Mid-Life Crisis Trip
Entry 2: Finding an apartment
The next item on our Mid-Life Crisis To Do list was finding a new place to live. We really (really) love where we live now--it's in the middle of Redmond, right next to the fire station and two blocks from the police station (talk about feeling secure at night). We can walk across the street to buy fresh cinnamon rolls and get our hair cut. There's two movie theaters within walking distance.
It's also bloody expensive--the area we live in has the highest rents in the entire Seattle area. And since Laura quit her job (on St. Patrick's day) we are somewhat concerned with keeping costs down. (Of course, she quit the day after she got her bonus for 2005, which was about 15% of her annual salary, but still--we want to stretch that money out.)
Our goal: Find a place that costs half as much as our current apartment does.
Saturday, March 25, 2006
Today is apartment locating day. As a result of scheduling snafus, we have realized that we need to be moved by April 22nd--less than a month away! Time to get going.
One of the reasons our marriage works is that we have complementary contradictions.
For example: Robert is intensely practical. He takes care of the money stuff, and is firmly rooted in getting things done. Laura is deeply spiritual and feels that God is a centering presence in her life.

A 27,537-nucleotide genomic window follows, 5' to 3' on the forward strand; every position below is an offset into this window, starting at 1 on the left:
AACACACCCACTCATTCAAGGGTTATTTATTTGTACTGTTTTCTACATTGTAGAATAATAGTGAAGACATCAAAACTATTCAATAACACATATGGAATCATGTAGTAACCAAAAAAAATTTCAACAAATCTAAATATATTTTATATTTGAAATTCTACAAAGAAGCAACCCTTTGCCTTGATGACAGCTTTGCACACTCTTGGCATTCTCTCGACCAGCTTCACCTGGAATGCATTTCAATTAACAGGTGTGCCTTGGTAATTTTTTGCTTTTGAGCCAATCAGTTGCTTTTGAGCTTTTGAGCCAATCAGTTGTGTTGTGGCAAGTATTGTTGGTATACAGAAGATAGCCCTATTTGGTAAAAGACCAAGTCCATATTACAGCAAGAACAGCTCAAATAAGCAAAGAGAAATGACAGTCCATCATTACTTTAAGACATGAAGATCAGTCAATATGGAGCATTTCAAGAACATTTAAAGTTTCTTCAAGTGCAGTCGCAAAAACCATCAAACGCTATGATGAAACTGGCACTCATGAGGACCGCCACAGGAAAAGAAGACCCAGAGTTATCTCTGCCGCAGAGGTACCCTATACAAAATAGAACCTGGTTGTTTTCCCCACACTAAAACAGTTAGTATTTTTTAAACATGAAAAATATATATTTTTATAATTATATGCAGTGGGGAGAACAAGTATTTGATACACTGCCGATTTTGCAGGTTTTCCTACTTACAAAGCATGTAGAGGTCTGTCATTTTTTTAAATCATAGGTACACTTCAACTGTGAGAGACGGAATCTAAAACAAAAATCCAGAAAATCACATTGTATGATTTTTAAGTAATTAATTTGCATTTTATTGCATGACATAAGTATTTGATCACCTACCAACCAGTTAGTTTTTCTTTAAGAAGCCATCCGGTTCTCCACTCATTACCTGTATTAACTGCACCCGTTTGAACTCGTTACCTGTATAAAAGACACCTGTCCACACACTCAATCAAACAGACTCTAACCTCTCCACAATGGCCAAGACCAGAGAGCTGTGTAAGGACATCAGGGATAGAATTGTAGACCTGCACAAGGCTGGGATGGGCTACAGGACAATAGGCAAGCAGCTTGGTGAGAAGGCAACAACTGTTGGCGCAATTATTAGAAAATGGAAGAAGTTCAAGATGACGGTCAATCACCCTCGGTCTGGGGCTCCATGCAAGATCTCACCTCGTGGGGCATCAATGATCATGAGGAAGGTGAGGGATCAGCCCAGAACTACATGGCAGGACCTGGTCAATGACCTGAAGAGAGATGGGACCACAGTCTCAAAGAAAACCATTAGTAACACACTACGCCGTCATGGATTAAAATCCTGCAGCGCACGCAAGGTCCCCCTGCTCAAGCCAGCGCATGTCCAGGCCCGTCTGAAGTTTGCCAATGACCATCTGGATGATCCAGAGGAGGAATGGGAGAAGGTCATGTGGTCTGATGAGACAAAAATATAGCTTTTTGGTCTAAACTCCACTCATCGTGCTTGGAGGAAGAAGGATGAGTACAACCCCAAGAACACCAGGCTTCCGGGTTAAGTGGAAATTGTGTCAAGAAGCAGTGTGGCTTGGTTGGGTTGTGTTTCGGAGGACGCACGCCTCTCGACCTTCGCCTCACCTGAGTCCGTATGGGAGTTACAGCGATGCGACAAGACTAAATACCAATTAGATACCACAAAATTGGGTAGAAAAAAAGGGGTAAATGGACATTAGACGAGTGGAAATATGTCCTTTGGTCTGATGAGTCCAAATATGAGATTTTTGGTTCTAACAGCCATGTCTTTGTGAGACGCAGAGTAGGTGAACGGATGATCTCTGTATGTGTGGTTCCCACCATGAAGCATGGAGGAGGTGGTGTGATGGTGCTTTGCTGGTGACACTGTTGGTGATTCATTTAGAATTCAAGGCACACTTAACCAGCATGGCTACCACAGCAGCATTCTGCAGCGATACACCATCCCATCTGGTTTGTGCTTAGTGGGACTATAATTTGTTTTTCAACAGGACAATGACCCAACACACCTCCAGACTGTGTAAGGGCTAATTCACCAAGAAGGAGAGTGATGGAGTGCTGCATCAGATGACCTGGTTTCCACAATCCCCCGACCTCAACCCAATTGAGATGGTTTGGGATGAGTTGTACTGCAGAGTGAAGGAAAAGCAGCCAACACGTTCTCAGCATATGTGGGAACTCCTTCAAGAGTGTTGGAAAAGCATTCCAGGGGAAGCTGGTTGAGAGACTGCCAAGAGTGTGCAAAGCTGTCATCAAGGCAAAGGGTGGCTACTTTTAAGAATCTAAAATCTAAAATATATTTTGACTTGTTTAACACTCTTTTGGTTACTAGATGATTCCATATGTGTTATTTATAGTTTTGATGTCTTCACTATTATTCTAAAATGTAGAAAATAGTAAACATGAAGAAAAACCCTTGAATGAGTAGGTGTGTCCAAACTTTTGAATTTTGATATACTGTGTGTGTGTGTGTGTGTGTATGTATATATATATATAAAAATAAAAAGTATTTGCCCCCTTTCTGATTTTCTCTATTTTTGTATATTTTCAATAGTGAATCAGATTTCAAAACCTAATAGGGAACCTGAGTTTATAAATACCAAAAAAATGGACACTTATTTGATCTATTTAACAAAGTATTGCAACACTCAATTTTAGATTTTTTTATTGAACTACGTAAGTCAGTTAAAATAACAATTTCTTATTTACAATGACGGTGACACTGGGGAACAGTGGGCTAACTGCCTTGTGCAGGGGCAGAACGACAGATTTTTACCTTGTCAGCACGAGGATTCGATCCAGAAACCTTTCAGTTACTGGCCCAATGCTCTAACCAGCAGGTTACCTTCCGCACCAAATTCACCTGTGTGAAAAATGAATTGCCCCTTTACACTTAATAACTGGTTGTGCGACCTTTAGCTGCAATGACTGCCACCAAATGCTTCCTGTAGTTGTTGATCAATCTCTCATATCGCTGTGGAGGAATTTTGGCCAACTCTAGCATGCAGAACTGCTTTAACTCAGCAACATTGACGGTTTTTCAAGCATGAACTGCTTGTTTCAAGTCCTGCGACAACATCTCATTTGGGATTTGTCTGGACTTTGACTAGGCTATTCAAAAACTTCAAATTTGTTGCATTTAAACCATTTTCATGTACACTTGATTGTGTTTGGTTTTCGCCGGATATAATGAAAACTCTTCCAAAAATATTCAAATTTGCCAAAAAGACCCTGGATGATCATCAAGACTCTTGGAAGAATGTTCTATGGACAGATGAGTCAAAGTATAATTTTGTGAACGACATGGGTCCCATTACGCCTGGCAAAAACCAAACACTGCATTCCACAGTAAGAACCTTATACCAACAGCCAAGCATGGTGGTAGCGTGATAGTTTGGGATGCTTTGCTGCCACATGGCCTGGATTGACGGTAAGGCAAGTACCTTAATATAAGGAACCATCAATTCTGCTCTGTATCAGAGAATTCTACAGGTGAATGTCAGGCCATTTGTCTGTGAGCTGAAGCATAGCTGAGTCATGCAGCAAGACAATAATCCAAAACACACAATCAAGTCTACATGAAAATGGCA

One of us has complete faith that God will take care of things. The other one worries that the worst is just around the corner and we need to be prepared to live in a cardboard box. And--you guessed it!--it's backwards from the way you'd expect (the contradiction part).
So, Laura is fretting that we'll never find a place that will let us have cats and be available before the end of April and take somebody who doesn't have a job. Robert's pretty sure we'll have something wrapped up before his latte gets cold.
Robert has been playing Information Miner with the Seattle Times classified ads ("Hey--check it out! I can list penthouses with four bathrooms that accept dogs and are south of downtown!") and printing out pages to give to Laura. We check the Redmond area first, hoping to stay in our cute little neighborhood. Mostly we find that we can rent a largish garage for $1000 a month.
Turns out the North Seattle is a pretty cheap place to rent, so Robert starts mining ads in that vein.
Laura is already sick and tired of calling places and insists that Robert start calling (Robert dislikes talking to people on the phone, but so does Laura, so it kinda evens out).
Robert finds a promising ad that says it's "cat friendly," which our cats (Mooch--the huge enormous one; and Indy--the teeny little one) endorse.
He calls and runs through our list of requirements (indoor plumbing, hot water--our requirements are not steep). Things are going great until he gets to "month-to-month rent."
"Oh no! We only do leases--at least six months. You'll find that most places require a six-month lease."